U.S. soybean production to reach record this yearStaff Writer | August 15, 2016
The nation’s farmers are expected to harvest a record soybean crop for a second year in a row, according to U.S. Department of Agriculture World Agricultural Supply and Demand Estimates (WASDE).
Crops in America Global soybean demand will help support prices
U.S. soybean production is estimated at slightly more than 4 billion bushels, the report said. That’s compared to 3.93 billion last year. The first survey-based national yield forecast is 48.9 bushels per acre, up 2.2 bushels from last month, according to the report.
Iowa soybeans are predicted to average 57 bushels per acre, the report said. Despite a record yield forecast, production is expected to drop about 4 million bushels to little more than 550 million due to a decrease in harvested acres.
With Brazil basically out of soybeans and continued strong domestic and foreign demand, analysts say the U.S. is positioned well to be the supplier of choice for months to come.
According to the report, 2015/16 ending stocks are projected at 255 million bushels, down 95 million from last month. Exports and soybean crush were increased 85 and 10 million bushels, respectively, to end the year at 1.88 billion and 1.9 billion bushels.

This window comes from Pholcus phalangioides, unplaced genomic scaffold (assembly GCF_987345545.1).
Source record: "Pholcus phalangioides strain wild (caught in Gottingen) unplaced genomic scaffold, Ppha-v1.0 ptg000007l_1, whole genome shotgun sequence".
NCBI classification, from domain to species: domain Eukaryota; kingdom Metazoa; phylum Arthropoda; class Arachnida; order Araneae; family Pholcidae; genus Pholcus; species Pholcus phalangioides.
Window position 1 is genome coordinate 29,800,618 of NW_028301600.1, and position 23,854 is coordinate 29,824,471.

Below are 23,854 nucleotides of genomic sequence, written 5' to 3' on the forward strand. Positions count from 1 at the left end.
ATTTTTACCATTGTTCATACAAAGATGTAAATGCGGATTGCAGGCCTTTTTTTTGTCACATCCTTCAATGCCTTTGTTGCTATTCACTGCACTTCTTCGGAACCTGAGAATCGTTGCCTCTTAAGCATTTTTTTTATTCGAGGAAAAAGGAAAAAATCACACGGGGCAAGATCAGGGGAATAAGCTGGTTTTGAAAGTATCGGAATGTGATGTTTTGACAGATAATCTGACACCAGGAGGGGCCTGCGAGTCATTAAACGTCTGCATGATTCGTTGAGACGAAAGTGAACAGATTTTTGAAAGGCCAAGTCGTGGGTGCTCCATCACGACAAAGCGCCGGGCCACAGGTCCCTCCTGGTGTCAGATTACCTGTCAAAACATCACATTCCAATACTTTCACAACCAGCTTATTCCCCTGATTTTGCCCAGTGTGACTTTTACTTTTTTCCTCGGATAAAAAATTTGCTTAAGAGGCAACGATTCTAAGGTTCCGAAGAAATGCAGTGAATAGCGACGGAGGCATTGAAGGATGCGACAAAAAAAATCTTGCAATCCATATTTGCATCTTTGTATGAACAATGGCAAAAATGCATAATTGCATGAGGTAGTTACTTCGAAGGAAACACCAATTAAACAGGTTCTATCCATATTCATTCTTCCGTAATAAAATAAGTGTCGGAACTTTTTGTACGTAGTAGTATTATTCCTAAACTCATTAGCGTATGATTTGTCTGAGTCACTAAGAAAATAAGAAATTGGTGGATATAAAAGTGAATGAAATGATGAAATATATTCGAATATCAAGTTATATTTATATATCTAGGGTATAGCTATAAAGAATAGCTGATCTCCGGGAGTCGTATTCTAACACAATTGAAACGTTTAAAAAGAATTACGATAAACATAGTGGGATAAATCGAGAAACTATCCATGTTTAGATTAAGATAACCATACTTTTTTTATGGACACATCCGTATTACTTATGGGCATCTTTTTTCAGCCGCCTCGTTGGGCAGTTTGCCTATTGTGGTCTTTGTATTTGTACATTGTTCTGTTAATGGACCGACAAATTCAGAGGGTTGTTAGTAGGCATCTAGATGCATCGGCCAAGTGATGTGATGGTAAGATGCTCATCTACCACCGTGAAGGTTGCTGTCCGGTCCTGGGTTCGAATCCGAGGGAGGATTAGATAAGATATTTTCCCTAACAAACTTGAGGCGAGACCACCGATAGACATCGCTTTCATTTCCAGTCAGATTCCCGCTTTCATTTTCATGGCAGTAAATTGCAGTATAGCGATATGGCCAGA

During the 2016/17 marketing year, the government predicts 1.94 billion bushels of soybeans will be crushed and 1.95 billion bushels exported. Yet, ending stocks are estimated at 330 million bushels due to record production, which is significantly higher than this year’s ending number.
Global soybean demand will help support prices. Baize said use is expected to increase by nearly 463 million bushels in 2016/17. Demand increased by nearly 600 million bushels in 2015/16 and more than 900 million bushels in 2014/15.
The U.S. season-average soybean price for 2016/17 is forecast at $8.35 to $9.35 per bushel, down 40 cents on both ends of the range, according to the report. November soybeans on the Chicago Board of Trade closed today at nearly $9.82 per bushel, down less than 2 cents from the opening bell. ■